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R0ger

New bass approach rediscovered in old song

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So PG just discovered interesting song. Atari song. Old one. 1994.

 

 

And as you might notice, the bass is especially good. Perfectly in tune. Super deep. With perfectly controlled PWM.

And we even have the scope. It's clearly PWM rectangle. So distortion A, 2 channels, filters, 15kHz, and some pretty good skills in controlling it, right ?

But wait ! The other two channels are A too. Nice rectangles. And not 15kHz. They are high notes with vibratos, you can't do that in 15kHz.

So .. how ?

 

Here is SAP converted to xex (credits again go to PG, whose skills in controlling winamp are unmatched, at least by me)

Mental_Age_Demo.xex

 

Little debugging in Altirra showed the secret. It's completely new approach, at least for me.

 

It is normal 64kHz mode. AUDCTL is not touched after the music starts.

Channels 0 and 1 are perfectly normal, updated in VBI.

Channels 3 and 4 however, are joined in 16bit counter. But it is not used to generate sound directly. It is used to generate IRQ.

And the frequency is not set to fixed frequency, like for example in Hardbass approach. It is set exactly for the next edge, and the frequency is changed after each edge.

 

Example: we want to play 100Hz with 40/60 pulse width. That means there is up edge, 0.004s pause, down edge, 0.006s pause. And again.

So as I said, the channel 3+4 are set to trigger IRQ.

 

.. CPU does other stuff ..

IRQ fires. We set the output of channel 3 to direct mode volume 8 (up edge). We set the frequency in channels 3+4 to 1/0.004s. RTI.

.. CPU does other stuff ..

IRQ fires. We set the output of channel 3 to direct mode volume 0 (down edge). We set the frequency in channels 3+4 to 1/0.006s. RTI.

.. CPU does other stuff ..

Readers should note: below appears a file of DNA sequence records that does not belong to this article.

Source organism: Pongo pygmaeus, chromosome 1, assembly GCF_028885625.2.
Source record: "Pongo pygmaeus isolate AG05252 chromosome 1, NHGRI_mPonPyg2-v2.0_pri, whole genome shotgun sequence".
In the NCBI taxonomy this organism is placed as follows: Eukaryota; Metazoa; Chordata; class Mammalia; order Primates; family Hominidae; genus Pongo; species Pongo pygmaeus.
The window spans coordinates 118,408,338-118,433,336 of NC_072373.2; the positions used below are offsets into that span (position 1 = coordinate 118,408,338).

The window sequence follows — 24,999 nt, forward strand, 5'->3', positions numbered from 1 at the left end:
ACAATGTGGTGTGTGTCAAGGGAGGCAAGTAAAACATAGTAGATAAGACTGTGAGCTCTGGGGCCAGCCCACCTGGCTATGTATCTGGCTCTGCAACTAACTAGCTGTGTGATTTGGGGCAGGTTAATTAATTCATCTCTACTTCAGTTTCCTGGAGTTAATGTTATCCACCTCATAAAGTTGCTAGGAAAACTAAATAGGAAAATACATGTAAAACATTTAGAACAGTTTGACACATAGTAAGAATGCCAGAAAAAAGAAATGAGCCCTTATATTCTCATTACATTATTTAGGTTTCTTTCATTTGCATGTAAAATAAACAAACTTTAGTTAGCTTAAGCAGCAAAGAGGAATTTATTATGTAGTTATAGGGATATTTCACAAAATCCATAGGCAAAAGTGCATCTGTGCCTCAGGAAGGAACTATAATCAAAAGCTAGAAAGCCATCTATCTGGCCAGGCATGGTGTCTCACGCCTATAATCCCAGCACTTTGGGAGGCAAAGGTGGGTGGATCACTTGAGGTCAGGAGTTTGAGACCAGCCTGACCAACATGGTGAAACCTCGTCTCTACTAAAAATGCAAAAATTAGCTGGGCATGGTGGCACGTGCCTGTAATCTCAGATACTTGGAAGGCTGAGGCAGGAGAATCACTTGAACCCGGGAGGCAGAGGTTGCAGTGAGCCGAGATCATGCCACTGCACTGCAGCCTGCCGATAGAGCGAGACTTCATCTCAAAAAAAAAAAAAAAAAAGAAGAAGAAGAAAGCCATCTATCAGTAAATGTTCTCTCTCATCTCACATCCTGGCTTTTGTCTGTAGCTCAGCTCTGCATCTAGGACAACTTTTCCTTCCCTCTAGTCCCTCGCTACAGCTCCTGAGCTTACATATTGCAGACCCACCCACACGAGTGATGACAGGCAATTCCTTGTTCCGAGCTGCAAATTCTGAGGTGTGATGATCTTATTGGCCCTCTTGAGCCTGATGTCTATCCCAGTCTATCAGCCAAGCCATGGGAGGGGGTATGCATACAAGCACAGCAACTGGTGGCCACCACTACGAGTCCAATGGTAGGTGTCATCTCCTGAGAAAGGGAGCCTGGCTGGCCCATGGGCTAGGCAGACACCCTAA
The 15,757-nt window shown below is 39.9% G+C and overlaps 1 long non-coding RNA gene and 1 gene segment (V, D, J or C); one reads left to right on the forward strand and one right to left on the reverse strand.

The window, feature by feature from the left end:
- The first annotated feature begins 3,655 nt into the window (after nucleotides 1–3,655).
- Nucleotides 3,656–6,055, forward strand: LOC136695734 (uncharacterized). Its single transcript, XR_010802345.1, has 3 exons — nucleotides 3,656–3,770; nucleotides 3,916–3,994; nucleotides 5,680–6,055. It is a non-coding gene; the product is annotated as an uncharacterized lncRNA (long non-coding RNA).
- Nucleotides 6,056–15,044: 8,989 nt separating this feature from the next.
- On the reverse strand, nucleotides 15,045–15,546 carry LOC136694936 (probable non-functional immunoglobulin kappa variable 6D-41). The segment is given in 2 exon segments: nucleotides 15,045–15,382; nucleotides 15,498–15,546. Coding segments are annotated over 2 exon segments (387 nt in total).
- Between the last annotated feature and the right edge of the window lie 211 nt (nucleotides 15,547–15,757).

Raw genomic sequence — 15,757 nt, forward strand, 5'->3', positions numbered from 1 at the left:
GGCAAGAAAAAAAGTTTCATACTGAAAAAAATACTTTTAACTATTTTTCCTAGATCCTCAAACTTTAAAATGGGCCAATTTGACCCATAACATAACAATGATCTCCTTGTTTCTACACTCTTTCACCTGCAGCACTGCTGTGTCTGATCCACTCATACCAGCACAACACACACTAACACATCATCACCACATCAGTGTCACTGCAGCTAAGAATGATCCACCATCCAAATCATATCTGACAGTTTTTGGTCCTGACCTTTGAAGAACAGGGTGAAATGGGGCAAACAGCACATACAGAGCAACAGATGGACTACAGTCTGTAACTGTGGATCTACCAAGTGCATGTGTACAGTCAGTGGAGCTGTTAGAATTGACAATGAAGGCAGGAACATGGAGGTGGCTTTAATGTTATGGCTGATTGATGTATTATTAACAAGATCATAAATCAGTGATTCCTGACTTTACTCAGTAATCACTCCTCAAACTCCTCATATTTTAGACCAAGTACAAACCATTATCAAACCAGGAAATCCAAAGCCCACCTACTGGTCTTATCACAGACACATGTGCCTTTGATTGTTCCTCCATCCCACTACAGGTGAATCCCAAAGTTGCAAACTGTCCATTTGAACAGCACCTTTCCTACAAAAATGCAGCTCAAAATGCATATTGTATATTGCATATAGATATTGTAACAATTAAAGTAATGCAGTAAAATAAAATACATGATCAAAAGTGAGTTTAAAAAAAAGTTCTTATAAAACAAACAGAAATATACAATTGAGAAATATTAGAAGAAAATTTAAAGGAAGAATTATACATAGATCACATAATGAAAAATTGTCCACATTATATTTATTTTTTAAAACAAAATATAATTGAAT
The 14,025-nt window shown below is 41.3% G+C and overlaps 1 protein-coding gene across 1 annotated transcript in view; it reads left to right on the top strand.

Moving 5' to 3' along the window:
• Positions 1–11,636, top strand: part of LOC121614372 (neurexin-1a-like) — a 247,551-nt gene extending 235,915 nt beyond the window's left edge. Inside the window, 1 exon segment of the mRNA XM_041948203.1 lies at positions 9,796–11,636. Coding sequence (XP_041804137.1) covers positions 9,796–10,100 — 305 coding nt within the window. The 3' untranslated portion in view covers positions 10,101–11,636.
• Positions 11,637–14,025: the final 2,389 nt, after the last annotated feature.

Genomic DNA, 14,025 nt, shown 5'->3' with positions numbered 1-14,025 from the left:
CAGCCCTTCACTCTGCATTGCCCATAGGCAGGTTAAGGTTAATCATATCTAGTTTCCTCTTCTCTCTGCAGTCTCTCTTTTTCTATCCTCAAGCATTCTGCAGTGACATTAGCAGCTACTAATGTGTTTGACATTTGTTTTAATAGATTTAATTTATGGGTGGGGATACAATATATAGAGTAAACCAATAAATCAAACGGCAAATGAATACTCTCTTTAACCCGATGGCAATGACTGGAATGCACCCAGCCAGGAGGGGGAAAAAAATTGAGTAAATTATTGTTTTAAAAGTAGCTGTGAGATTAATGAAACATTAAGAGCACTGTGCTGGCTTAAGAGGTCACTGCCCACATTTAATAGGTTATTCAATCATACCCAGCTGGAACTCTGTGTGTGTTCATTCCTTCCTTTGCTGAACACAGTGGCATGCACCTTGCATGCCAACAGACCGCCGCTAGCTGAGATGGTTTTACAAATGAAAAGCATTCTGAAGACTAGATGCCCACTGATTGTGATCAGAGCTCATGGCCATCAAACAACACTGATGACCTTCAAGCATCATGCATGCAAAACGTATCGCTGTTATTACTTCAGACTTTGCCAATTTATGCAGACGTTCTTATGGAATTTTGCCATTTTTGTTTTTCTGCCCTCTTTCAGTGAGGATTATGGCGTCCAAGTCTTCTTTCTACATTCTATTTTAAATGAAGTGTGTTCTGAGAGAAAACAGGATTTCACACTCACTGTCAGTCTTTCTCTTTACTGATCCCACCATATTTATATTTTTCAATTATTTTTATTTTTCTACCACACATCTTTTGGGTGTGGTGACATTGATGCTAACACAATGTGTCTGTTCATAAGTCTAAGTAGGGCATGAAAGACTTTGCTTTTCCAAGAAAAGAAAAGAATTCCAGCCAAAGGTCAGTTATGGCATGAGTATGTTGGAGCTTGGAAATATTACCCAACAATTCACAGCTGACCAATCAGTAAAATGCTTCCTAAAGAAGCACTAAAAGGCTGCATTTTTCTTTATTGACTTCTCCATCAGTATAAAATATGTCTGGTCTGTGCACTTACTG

And again, and again.

 

The frequencies are updated in VBI I guess. Didn't dig too deep into that. But the main principle is clear.

 

So let's see the advantages:

- perfect 16bit frequency control, also allowing super deep tones

- PWM possible with basically no limitation

- 2 channels needed with no limitation imposed on other channels

- small CPU usage. It's only used on edges. So for common 100Hz bass the small piece of code is called 4 times per frame.

 

And there are of course disadvantages

- IRQ can and will collide with DLIs.

- suitable only for low frequencies, ie. bass. CPU load rises with frequency.

- it's not easily patched into RMT, nor any other tracker I know of.

 

So .. have you hear about this one ? If so, why the hell didn't nobody tell me ? :-D

 

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That song blew my mind when I first heard it a few days ago.
Legitimately thought that was a C64 tune at first.

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It's a little explored technique - variable pulse for music is usually done at lower frequencies like 70-500 Hz which can be ideal for timer IRQs that only need to change a couple of registers.

The required timer frequency of course is twice the note frequency but doing such trivial operations 140 to 1000 times a second isn't a lot of work, there is still plenty of time to run a tracker and even medium comlex game logic and graphics rendering.

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Because of this feature I was always thinking that POKEY wasn't created to suit any 8 Bit computer. POKEY works well with a CPU as a driver. A 2nd CPU in an Arcade machine driving POKEY, some high tone filter behind it, to get real great sound experience back in the 70s. In the Atari , as a main sound device, well... you know the limits.

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This is very cool!

 

The main disadvantage I think is that it requires 2 channels, so only 2 channels are left for anything else. (e.g. no RMT filtered lead sound is possible unless you're happy with just two voices in total)

In any case, very impressive technique.

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I bet it's some approach of SID player.